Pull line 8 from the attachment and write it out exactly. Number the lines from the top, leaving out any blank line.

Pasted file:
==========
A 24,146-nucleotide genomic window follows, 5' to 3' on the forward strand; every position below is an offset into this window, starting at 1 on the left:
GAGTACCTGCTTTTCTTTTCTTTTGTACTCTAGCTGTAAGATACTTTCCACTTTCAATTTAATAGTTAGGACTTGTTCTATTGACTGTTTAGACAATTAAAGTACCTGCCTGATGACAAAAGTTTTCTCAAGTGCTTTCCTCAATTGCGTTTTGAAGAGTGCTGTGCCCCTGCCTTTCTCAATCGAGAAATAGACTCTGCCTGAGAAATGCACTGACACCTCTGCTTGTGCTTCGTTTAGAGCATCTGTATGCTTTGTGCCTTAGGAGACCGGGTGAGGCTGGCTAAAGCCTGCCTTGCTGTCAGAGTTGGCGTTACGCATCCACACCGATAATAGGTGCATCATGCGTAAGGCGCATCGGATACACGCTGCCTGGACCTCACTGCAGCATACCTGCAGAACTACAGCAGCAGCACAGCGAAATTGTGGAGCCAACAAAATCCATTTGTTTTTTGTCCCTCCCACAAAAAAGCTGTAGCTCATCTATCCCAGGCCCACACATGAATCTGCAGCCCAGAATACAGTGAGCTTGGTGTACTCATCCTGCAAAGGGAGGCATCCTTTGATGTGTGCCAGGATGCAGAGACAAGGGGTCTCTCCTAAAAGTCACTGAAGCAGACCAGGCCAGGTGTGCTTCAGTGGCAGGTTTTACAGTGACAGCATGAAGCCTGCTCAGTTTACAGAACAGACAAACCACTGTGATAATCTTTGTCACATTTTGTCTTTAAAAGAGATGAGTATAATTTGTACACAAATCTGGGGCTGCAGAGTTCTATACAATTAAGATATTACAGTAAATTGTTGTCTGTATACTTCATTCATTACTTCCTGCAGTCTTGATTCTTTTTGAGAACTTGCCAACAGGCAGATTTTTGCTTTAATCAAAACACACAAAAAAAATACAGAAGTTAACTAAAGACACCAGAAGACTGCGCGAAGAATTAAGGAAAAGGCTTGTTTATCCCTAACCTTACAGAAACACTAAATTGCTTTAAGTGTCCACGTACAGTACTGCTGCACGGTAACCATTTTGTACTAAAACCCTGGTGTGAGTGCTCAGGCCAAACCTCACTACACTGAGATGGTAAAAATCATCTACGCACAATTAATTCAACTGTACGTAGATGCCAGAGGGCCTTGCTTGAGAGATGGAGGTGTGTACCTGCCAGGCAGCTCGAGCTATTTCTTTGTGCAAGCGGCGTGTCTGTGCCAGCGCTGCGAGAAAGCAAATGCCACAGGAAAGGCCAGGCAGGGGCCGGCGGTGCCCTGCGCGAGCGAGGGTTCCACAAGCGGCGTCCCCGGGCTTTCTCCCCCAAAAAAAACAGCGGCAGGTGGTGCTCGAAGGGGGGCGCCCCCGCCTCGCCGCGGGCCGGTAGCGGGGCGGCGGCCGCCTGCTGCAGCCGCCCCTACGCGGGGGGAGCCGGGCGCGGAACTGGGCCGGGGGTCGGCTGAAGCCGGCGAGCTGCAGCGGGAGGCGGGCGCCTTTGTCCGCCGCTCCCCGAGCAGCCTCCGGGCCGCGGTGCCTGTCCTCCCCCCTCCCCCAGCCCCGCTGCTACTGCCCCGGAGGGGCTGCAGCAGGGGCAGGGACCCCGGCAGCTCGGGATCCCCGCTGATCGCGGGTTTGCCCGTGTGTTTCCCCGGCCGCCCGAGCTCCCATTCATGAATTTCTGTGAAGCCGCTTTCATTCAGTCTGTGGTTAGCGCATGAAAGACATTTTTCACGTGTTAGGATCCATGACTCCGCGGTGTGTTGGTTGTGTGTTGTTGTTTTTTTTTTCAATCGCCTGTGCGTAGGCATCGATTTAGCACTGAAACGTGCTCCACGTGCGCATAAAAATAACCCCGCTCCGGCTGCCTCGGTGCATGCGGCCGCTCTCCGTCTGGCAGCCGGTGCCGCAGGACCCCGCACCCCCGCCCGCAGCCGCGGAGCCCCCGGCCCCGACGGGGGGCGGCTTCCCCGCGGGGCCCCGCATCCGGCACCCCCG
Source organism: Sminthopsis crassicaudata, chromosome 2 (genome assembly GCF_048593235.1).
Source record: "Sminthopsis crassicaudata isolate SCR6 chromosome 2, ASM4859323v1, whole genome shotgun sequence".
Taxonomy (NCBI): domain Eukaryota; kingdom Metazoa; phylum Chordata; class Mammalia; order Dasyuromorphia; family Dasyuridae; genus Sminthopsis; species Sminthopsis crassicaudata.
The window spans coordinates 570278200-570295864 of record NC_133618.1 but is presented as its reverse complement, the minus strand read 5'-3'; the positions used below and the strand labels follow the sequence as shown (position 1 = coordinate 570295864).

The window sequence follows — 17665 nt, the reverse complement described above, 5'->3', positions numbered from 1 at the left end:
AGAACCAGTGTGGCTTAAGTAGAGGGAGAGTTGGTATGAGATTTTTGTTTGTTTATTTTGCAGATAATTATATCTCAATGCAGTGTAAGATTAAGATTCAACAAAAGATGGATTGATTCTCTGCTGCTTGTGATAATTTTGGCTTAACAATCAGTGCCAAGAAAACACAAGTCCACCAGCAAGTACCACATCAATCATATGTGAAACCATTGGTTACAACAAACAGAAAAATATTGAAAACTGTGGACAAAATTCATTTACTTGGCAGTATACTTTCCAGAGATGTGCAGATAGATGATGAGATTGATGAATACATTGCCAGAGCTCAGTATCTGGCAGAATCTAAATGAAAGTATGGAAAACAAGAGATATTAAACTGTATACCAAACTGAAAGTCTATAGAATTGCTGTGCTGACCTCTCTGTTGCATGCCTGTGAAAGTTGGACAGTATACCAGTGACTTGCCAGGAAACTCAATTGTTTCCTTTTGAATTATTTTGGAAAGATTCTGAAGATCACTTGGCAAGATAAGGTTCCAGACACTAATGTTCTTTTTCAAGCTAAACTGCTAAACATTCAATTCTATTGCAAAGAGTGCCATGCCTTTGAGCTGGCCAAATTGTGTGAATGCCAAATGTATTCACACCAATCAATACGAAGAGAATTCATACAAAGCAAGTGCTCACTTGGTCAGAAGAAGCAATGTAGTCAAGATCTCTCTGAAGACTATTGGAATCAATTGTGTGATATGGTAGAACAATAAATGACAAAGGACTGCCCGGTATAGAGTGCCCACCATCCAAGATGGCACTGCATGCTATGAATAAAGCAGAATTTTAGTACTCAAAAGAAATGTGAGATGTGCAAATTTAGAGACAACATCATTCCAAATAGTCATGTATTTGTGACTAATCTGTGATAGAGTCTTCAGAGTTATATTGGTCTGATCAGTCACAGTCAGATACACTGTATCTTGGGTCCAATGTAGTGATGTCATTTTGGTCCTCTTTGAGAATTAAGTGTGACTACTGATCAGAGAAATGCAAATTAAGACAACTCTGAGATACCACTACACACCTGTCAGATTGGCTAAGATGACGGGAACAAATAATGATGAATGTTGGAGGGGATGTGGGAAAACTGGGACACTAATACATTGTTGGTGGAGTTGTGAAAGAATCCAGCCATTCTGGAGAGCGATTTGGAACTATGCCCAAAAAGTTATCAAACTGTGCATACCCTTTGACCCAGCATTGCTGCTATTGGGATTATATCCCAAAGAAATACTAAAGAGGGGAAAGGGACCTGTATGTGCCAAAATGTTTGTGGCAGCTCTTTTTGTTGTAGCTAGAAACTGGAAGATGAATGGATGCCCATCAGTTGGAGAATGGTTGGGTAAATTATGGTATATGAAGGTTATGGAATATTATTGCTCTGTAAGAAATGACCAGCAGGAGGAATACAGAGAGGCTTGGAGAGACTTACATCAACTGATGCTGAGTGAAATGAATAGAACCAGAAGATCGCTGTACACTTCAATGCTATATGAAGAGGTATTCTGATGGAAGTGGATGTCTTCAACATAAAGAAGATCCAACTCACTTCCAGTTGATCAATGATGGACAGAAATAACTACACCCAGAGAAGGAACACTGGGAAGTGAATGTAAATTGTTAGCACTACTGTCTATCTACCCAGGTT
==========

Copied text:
AGAACCAGTGTGGCTTAAGTAGAGGGAGAGTTGGTATGAGATTTTTGTTTGTTTATTTTGCAGATAATTATATCTCAATGCAGTGTAAGATTAAGATTCAACAAAAGATGGATTGATTCTCTGCTGCTTGTGATAATTTTGGCTTAACAATCAGTGCCAAGAAAACACAAGTCCACCAGCAAGTACCACATCAATCATATGTGAAACCATTGGTTACAACAAACAGAAAAATATTGAAAACTGTGGACAAAATTCATTTACTTGGCAGTATACTTTCCAGAGATGTGCAGATAGATGATGAGATTGATGAATACATTGCCAGAGCTCAGTATCTGGCAGAATCTAAATGAAAGTATGGAAAACAAGAGATATTAAACTGTATACCAAACTGAAAGTCTATAGAATTGCTGTGCTGACCTCTCTGTTGCATGCCTGTGAAAGTTGGACAGTATACCAGTGACTTGCCAGGAAACTCAATTGTTTCCTTTTGAATTATTTTGGAAAGATTCTGAAGATCACTTGGCAAGATAAGGTTCCAGACACTAATGTTCTTTTTCAAGCTAAACTGCTAAACATTCAATTCTATTGCAAAGAGTGCCATGCCTTTGAGCTGGCCAAATTGTGTGAATGCCAAATGTATTCACACCAATCAATACGAAGAGAATTCATACAAAGCAAGTGCTCACTTGGTCAGAAGAAGCAATGTAGTCAAGATCTCTCTGAAGACTATTGGAATCAATTGTGTGATATGGTAGAACAATAAATGACAAAGGACTGCCCGGTATAGAGTGCCCACCATCCAAGATGGCACTGCATGCTATGAATAAAGCAGAATTTTAGTACTCAAAAGAAATGTGAGATGTGCAAATTTAGAGACAACATCATTCCAAATAGTCATGTATTTGTGACTAATCTGTGATAGAGTCTTCAGAGTTATATTGGTCTGATCAGTCACAGTCAGATACACTGTATCTTGGGTCCAATGTAGTGATGTCATTTTGGTCCTCTTTGAGAATTAAGTGTGACTACTGATCAGAGAAATGCAAATTAAGACAACTCTGAGATACCACTACACACCTGTCAGATTGGCTAAGATGACGGGAACAAATAATGATGAATGTTGGAGGGGATGTGGGAAAACTGGGACACTAATACATTGTTGGTGGAGTTGTGAAAGAATCCAGCCATTCTGGAGAGCGATTTGGAACTATGCCCAAAAAGTTATCAAACTGTGCATACCCTTTGACCCAGCATTGCTGCTATTGGGATTATATCCCAAAGAAATACTAAAGAGGGGAAAGGGACCTGTATGTGCCAAAATGTTTGTGGCAGCTCTTTTTGTTGTAGCTAGAAACTGGAAGATGAATGGATGCCCATCAGTTGGAGAATGGTTGGGTAAATTATGGTATATGAAGGTTATGGAATATTATTGCTCTGTAAGAAATGACCAGCAGGAGGAATACAGAGAGGCTTGGAGAGACTTACATCAACTGATGCTGAGTGAAATGAATAGAACCAGAAGATCGCTGTACACTTCAATGCTATATGAAGAGGTATTCTGATGGAAGTGGATGTCTTCAACATAAAGAAGATCCAACTCACTTCCAGTTGATCAATGATGGACAGAAATAACTACACCCAGAGAAGGAACACTGGGAAGTGAATGTAAATTGTTAGCACTACTGTCTATCTACCCAGGTT